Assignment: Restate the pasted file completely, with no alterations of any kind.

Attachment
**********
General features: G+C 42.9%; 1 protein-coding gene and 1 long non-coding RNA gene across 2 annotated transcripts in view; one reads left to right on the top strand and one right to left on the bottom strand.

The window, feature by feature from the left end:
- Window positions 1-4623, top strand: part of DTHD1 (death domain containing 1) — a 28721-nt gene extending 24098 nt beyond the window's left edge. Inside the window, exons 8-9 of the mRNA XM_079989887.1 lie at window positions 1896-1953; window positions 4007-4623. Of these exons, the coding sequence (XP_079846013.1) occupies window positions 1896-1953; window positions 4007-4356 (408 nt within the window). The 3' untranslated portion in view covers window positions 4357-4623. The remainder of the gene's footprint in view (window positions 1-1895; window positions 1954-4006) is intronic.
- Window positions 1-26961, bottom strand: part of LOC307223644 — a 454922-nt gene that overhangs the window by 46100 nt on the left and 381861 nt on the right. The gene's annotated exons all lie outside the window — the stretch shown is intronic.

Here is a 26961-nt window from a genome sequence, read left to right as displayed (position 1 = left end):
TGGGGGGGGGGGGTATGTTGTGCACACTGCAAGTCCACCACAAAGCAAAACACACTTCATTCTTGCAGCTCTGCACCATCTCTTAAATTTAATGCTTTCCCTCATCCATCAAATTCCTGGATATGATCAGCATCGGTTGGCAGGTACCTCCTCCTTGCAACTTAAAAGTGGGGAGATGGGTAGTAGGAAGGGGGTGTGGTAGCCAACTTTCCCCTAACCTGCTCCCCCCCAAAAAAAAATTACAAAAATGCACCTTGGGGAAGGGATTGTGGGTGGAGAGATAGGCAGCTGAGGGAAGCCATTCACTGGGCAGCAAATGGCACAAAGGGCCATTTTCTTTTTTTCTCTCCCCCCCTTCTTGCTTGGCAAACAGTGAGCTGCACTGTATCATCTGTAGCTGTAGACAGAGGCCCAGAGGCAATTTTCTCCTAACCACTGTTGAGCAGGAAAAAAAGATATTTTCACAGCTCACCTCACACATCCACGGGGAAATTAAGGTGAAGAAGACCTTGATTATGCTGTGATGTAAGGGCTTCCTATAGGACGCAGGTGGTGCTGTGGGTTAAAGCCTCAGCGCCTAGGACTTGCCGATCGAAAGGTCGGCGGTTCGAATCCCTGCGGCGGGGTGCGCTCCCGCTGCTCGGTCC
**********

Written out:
General features: G+C 42.9%; 1 protein-coding gene and 1 long non-coding RNA gene across 2 annotated transcripts in view; one reads left to right on the top strand and one right to left on the bottom strand.

The window, feature by feature from the left end:
- Window positions 1-4623, top strand: part of DTHD1 (death domain containing 1) — a 28721-nt gene extending 24098 nt beyond the window's left edge. Inside the window, exons 8-9 of the mRNA XM_079989887.1 lie at window positions 1896-1953; window positions 4007-4623. Of these exons, the coding sequence (XP_079846013.1) occupies window positions 1896-1953; window positions 4007-4356 (408 nt within the window). The 3' untranslated portion in view covers window positions 4357-4623. The remainder of the gene's footprint in view (window positions 1-1895; window positions 1954-4006) is intronic.
- Window positions 1-26961, bottom strand: part of LOC307223644 — a 454922-nt gene that overhangs the window by 46100 nt on the left and 381861 nt on the right. The gene's annotated exons all lie outside the window — the stretch shown is intronic.

Here is a 26961-nt window from a genome sequence, read left to right as displayed (position 1 = left end):
TGGGGGGGGGGGGTATGTTGTGCACACTGCAAGTCCACCACAAAGCAAAACACACTTCATTCTTGCAGCTCTGCACCATCTCTTAAATTTAATGCTTTCCCTCATCCATCAAATTCCTGGATATGATCAGCATCGGTTGGCAGGTACCTCCTCCTTGCAACTTAAAAGTGGGGAGATGGGTAGTAGGAAGGGGGTGTGGTAGCCAACTTTCCCCTAACCTGCTCCCCCCCAAAAAAAAATTACAAAAATGCACCTTGGGGAAGGGATTGTGGGTGGAGAGATAGGCAGCTGAGGGAAGCCATTCACTGGGCAGCAAATGGCACAAAGGGCCATTTTCTTTTTTTCTCTCCCCCCCTTCTTGCTTGGCAAACAGTGAGCTGCACTGTATCATCTGTAGCTGTAGACAGAGGCCCAGAGGCAATTTTCTCCTAACCACTGTTGAGCAGGAAAAAAAGATATTTTCACAGCTCACCTCACACATCCACGGGGAAATTAAGGTGAAGAAGACCTTGATTATGCTGTGATGTAAGGGCTTCCTATAGGACGCAGGTGGTGCTGTGGGTTAAAGCCTCAGCGCCTAGGACTTGCCGATCGAAAGGTCGGCGGTTCGAATCCCTGCGGCGGGGTGCGCTCCCGCTGCTCGGTCC